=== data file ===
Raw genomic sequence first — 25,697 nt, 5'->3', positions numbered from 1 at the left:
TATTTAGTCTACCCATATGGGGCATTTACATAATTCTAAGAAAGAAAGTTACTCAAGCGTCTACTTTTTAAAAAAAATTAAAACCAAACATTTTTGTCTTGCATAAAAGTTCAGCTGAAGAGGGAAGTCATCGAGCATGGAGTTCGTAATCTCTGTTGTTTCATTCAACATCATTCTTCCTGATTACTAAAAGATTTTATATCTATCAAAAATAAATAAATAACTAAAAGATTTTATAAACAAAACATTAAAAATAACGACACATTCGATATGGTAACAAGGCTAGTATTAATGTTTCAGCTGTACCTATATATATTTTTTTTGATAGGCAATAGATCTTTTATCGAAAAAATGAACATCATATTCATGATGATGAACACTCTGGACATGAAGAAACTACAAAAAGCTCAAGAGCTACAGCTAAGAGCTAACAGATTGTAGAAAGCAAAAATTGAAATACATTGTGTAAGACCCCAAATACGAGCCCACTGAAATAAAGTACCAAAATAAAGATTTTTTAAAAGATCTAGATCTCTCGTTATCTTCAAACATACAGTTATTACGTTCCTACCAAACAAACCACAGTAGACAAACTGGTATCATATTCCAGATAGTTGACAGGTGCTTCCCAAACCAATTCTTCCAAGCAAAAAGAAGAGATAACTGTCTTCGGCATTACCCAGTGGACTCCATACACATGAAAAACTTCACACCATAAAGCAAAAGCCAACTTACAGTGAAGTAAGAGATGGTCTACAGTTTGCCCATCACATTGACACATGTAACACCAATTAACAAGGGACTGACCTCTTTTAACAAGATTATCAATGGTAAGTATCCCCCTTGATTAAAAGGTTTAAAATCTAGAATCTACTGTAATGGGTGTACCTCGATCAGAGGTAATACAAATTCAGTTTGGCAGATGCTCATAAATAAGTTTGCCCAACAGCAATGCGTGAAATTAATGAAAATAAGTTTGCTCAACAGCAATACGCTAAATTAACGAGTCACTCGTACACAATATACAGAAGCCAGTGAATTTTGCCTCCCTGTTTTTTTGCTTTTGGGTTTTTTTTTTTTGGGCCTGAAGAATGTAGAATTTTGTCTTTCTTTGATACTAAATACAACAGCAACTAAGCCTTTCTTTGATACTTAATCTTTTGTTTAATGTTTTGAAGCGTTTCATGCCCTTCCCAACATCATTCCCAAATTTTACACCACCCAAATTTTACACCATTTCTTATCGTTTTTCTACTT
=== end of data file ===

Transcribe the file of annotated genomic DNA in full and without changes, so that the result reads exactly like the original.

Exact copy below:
Raw genomic sequence first — 25,697 nt, 5'->3', positions numbered from 1 at the left:
TATTTAGTCTACCCATATGGGGCATTTACATAATTCTAAGAAAGAAAGTTACTCAAGCGTCTACTTTTTAAAAAAAATTAAAACCAAACATTTTTGTCTTGCATAAAAGTTCAGCTGAAGAGGGAAGTCATCGAGCATGGAGTTCGTAATCTCTGTTGTTTCATTCAACATCATTCTTCCTGATTACTAAAAGATTTTATATCTATCAAAAATAAATAAATAACTAAAAGATTTTATAAACAAAACATTAAAAATAACGACACATTCGATATGGTAACAAGGCTAGTATTAATGTTTCAGCTGTACCTATATATATTTTTTTTGATAGGCAATAGATCTTTTATCGAAAAAATGAACATCATATTCATGATGATGAACACTCTGGACATGAAGAAACTACAAAAAGCTCAAGAGCTACAGCTAAGAGCTAACAGATTGTAGAAAGCAAAAATTGAAATACATTGTGTAAGACCCCAAATACGAGCCCACTGAAATAAAGTACCAAAATAAAGATTTTTTAAAAGATCTAGATCTCTCGTTATCTTCAAACATACAGTTATTACGTTCCTACCAAACAAACCACAGTAGACAAACTGGTATCATATTCCAGATAGTTGACAGGTGCTTCCCAAACCAATTCTTCCAAGCAAAAAGAAGAGATAACTGTCTTCGGCATTACCCAGTGGACTCCATACACATGAAAAACTTCACACCATAAAGCAAAAGCCAACTTACAGTGAAGTAAGAGATGGTCTACAGTTTGCCCATCACATTGACACATGTAACACCAATTAACAAGGGACTGACCTCTTTTAACAAGATTATCAATGGTAAGTATCCCCCTTGATTAAAAGGTTTAAAATCTAGAATCTACTGTAATGGGTGTACCTCGATCAGAGGTAATACAAATTCAGTTTGGCAGATGCTCATAAATAAGTTTGCCCAACAGCAATGCGTGAAATTAATGAAAATAAGTTTGCTCAACAGCAATACGCTAAATTAACGAGTCACTCGTACACAATATACAGAAGCCAGTGAATTTTGCCTCCCTGTTTTTTTGCTTTTGGGTTTTTTTTTTTTGGGCCTGAAGAATGTAGAATTTTGTCTTTCTTTGATACTAAATACAACAGCAACTAAGCCTTTCTTTGATACTTAATCTTTTGTTTAATGTTTTGAAGCGTTTCATGCCCTTCCCAACATCATTCCCAAATTTTACACCACCCAAATTTTACACCATTTCTTATCGTTTTTCTACTT